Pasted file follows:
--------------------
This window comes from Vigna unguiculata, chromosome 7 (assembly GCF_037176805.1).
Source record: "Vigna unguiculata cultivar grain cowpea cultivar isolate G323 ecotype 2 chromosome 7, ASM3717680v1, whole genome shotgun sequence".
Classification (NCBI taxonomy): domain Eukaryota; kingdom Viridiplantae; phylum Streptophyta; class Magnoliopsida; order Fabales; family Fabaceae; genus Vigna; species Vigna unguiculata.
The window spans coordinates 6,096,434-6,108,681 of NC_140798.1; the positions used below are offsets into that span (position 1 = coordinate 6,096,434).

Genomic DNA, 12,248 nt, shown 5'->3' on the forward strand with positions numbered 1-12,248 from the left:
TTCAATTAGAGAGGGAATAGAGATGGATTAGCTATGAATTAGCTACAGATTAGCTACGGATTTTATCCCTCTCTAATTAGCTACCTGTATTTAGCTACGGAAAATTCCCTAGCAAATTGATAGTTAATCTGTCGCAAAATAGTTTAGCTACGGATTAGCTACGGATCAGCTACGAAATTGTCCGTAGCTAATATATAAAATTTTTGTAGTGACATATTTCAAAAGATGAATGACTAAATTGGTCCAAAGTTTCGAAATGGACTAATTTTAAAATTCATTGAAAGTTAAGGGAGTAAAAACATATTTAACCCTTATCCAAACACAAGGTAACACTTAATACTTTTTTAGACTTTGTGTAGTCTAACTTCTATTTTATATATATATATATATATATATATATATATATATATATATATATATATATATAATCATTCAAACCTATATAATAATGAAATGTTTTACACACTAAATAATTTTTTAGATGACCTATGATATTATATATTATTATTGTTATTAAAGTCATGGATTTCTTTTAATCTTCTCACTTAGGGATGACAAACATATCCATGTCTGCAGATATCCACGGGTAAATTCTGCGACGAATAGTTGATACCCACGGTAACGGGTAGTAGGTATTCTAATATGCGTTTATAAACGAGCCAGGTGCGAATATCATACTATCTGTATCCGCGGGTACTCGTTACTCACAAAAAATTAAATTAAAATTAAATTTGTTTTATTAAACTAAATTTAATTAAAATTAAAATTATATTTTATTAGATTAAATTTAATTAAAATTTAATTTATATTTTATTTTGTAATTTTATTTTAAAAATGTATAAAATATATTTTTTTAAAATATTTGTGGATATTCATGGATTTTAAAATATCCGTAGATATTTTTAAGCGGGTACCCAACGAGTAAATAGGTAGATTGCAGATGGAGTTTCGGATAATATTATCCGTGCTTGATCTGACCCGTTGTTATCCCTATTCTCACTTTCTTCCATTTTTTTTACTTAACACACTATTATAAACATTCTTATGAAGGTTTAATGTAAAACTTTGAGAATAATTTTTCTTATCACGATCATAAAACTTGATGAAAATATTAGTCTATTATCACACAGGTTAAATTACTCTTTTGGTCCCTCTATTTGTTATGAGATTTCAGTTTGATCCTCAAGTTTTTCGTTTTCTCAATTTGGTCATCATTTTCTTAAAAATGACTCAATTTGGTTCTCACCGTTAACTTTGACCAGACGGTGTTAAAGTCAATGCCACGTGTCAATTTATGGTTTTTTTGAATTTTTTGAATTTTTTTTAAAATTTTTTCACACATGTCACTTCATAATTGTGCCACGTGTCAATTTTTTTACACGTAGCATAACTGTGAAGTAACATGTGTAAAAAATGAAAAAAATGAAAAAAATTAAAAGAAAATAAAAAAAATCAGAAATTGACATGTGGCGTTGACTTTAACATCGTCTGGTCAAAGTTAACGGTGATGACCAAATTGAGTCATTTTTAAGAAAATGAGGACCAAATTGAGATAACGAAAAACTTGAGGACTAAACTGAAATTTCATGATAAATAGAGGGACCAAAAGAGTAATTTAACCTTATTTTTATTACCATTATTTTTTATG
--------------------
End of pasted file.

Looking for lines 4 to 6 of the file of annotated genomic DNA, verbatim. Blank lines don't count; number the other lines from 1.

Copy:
The window spans coordinates 6,096,434-6,108,681 of NC_140798.1; the positions used below are offsets into that span (position 1 = coordinate 6,096,434).

Genomic DNA, 12,248 nt, shown 5'->3' on the forward strand with positions numbered 1-12,248 from the left:
TTCAATTAGAGAGGGAATAGAGATGGATTAGCTATGAATTAGCTACAGATTAGCTACGGATTTTATCCCTCTCTAATTAGCTACCTGTATTTAGCTACGGAAAATTCCCTAGCAAATTGATAGTTAATCTGTCGCAAAATAGTTTAGCTACGGATTAGCTACGGATCAGCTACGAAATTGTCCGTAGCTAATATATAAAATTTTTGTAGTGACATATTTCAAAAGATGAATGACTAAATTGGTCCAAAGTTTCGAAATGGACTAATTTTAAAATTCATTGAAAGTTAAGGGAGTAAAAACATATTTAACCCTTATCCAAACACAAGGTAACACTTAATACTTTTTTAGACTTTGTGTAGTCTAACTTCTATTTTATATATATATATATATATATATATATATATATATATATATATATATATATATAATCATTCAAACCTATATAATAATGAAATGTTTTACACACTAAATAATTTTTTAGATGACCTATGATATTATATATTATTATTGTTATTAAAGTCATGGATTTCTTTTAATCTTCTCACTTAGGGATGACAAACATATCCATGTCTGCAGATATCCACGGGTAAATTCTGCGACGAATAGTTGATACCCACGGTAACGGGTAGTAGGTATTCTAATATGCGTTTATAAACGAGCCAGGTGCGAATATCATACTATCTGTATCCGCGGGTACTCGTTACTCACAAAAAATTAAATTAAAATTAAATTTGTTTTATTAAACTAAATTTAATTAAAATTAAAATTATATTTTATTAGATTAAATTTAATTAAAATTTAATTTATATTTTATTTTGTAATTTTATTTTAAAAATGTATAAAATATATTTTTTTAAAATATTTGTGGATATTCATGGATTTTAAAATATCCGTAGATATTTTTAAGCGGGTACCCAACGAGTAAATAGGTAGATTGCAGATGGAGTTTCGGATAATATTATCCGTGCTTGATCTGACCCGTTGTTATCCCTATTCTCACTTTCTTCCATTTTTTTTACTTAACACACTATTATAAACATTCTTATGAAGGTTTAATGTAAAACTTTGAGAATAATTTTTCTTATCACGATCATAAAACTTGATGAAAATATTAGTCTATTATCACACAGGTTAAATTACTCTTTTGGTCCCTCTATTTGTTATGAGATTTCAGTTTGATCCTCAAGTTTTTCGTTTTCTCAATTTGGTCATCATTTTCTTAAAAATGACTCAATTTGGTTCTCACCGTTAACTTTGACCAGACGGTGTTAAAGTCAATGCCACGTGTCAATTTATGGTTTTTTTGAATTTTTTGAATTTTTTTTAAAATTTTTTCACACATGTCACTTCATAATTGTGCCACGTGTCAATTTTTTTACACGTAGCATAACTGTGAAGTAACATGTGTAAAAAATGAAAAAAATGAAAAAAATTAAAAGAAAATAAAAAAAATCAGAAATTGACATGTGGCGTTGACTTTAACATCGTCTGGTCAAAGTTAACGGTGATGACCAAATTGAGTCATTTTTAAGAAAATGAGGACCAAATTGAGATAACGAAAAACTTGAGGACTAAACTGAAATTTCATGATAAATAGAGGGACCAAAAGAGTAATTTAACCTTATTTTTATTACCATTATTTTTTATG